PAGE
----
Last year something nibbled on the leaves (an unidentified something - we never witnessed what it was, just saw the evidence). We sprayed with canola oil and dish soap and that solved the problem. We sprayed it a couple of times this year as well, just to be sure, and there is not a single nibble on any leaf.

    The sand cherry blooms in the spring and is covered with tiny pink blossoms that have a perfume that you can smell from 20 feet away. It's an amazing tree. We give it two thumbs up. If we had the room, I'd plant one in back too!

  6. Lovely foliage and a great idea for a meme. I hate to see burning bush recommended though. It is in the top 10 invasive plants for the northeast. We are battling it on my small island in Maine.

  7. You have such a beautiful garden! I've only really started thinking about foliage this winter (just past for us), even though I've been gardening for decades. I wonder if I can get hold of that book? Have to check it out.

  8. Carolyn, I'm not recommending them (burning bushes) per se - and certainly not for areas where they are going to be left to their own devices and allowed to grow at will.

    My understanding is that their tendency toward being invasive is primarily a problem where they have been allowed to naturalize along highways or in pastures and woodlands because they out compete native plants and take over. When they are planted in urban areas as ornamentals, there doesn't seem to be as much of an issue with them growing out of control, probably because routine pruning keeps them under control.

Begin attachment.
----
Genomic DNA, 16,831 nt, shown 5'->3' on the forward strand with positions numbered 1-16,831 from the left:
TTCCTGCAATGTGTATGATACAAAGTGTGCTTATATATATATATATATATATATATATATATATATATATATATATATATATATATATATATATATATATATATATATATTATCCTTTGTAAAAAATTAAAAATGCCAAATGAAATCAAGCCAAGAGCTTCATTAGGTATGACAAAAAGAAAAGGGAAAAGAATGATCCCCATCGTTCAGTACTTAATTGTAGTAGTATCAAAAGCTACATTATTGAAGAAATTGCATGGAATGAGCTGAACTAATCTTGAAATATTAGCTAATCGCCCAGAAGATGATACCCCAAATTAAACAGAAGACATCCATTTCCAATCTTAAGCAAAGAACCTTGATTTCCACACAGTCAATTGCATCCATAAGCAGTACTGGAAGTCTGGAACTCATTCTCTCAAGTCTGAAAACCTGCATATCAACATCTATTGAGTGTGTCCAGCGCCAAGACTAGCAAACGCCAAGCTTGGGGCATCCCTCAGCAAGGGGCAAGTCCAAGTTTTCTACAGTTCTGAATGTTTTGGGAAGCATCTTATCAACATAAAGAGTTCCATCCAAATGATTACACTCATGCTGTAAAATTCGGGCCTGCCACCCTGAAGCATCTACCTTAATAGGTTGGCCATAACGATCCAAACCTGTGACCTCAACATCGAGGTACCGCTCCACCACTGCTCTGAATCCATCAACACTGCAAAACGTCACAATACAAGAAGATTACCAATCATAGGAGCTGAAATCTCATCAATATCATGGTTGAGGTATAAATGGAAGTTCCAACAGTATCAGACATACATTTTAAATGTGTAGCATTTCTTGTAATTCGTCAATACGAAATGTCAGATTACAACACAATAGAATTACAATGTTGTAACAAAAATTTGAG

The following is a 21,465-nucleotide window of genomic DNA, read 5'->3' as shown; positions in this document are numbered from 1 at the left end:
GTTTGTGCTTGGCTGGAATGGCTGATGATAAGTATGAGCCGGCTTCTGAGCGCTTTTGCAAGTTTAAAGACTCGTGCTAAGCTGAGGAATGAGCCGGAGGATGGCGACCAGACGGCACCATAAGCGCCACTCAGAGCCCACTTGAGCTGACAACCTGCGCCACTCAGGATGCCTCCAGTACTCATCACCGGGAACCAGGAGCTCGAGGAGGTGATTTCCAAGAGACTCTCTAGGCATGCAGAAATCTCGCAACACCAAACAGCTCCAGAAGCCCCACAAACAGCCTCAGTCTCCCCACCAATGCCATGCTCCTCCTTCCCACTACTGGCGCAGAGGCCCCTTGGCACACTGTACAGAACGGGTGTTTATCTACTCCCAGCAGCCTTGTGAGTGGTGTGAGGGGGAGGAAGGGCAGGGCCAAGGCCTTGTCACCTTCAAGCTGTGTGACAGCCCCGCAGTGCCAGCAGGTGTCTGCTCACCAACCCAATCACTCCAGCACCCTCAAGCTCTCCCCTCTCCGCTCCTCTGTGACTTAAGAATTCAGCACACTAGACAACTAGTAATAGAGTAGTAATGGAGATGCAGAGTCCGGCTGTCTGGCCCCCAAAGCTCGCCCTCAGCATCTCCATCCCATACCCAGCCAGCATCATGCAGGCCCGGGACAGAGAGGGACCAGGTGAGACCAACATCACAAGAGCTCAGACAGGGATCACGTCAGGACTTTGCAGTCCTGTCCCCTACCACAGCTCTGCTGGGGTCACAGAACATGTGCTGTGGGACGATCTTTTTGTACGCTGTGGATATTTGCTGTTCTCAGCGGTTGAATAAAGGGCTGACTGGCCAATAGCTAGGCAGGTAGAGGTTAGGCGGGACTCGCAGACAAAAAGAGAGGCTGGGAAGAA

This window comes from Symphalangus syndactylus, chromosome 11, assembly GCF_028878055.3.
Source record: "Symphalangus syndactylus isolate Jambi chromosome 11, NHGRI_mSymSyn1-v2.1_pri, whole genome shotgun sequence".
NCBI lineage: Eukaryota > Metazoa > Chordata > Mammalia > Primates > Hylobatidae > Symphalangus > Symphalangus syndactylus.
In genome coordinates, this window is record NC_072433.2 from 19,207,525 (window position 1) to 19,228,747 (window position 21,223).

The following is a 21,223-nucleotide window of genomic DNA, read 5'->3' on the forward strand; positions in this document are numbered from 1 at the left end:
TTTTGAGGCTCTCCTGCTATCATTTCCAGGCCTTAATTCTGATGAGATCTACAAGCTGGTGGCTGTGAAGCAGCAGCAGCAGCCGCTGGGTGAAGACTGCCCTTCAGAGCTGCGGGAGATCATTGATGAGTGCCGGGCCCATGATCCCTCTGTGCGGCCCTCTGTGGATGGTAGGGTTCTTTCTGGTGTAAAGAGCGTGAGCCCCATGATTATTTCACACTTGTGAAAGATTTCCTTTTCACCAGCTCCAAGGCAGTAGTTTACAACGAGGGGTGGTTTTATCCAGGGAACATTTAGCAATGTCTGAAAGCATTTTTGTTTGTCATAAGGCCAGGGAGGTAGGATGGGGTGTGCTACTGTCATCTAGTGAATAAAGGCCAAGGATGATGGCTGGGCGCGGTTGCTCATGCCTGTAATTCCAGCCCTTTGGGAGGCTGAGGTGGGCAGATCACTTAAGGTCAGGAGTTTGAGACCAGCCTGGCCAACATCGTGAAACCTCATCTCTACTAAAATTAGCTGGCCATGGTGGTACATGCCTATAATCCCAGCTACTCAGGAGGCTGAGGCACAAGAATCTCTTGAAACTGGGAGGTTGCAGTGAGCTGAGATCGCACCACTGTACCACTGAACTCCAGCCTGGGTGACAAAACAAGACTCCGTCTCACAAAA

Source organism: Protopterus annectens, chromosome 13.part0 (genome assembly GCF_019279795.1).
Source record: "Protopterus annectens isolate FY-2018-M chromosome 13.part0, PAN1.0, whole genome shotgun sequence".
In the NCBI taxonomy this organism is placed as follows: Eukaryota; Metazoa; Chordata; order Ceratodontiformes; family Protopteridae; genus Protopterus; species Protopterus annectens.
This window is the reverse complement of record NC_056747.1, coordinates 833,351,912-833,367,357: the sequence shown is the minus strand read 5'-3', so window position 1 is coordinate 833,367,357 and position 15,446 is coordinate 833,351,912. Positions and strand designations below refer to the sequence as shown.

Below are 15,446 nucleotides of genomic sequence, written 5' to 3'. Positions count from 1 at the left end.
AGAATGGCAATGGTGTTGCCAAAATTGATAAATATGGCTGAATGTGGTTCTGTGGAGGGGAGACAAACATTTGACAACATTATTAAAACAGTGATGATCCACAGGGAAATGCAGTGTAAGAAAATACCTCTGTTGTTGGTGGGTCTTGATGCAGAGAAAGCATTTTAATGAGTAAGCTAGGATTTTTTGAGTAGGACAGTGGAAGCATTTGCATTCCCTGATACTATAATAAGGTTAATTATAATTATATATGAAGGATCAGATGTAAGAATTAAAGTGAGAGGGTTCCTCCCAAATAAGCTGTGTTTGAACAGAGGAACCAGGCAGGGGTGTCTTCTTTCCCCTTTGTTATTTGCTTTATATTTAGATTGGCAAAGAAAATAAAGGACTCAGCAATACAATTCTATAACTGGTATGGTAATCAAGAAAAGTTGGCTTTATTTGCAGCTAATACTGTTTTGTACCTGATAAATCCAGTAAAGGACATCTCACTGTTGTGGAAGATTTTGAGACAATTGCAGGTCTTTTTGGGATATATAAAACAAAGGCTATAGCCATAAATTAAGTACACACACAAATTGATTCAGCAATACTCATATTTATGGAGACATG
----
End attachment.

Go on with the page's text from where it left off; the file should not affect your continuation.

There were 5 mature burning bushes already planted here when Steve bought the house 10 years ago. I considered digging them all up. We quit after the first one. The root system was so extensive, we needed a back hoe to get it out.

    That said, we have not had a single seedling develop from any of the remaining 4 in the 8 years we've lived here since we got married and I think it's because we prune them hard in the late spring so they never bloom, don't produce berries, and therefore never produce seeds.

    Now monarda, that was another story altogether. I planted a single pot when I started my first butterfly garden and within two years, it had totally took over. Over the course of 2 summers, it pretty much choked out everything else, destroyed my iris collection, and very nearly killed all of my white rhodies too.

    Last year was the first year we had no volunteers pop up anywhere... it took almost 6 years to control it because I made the very serious mistake of tossing it into the compost pile when I pulled it up. (Don't even say it LOL. I KNOW.) Every time I see it on someone's blog I get a craving to grow some, and I saw a dwarf plant that looked gorgeous, but I am really skittish about ever trying it again.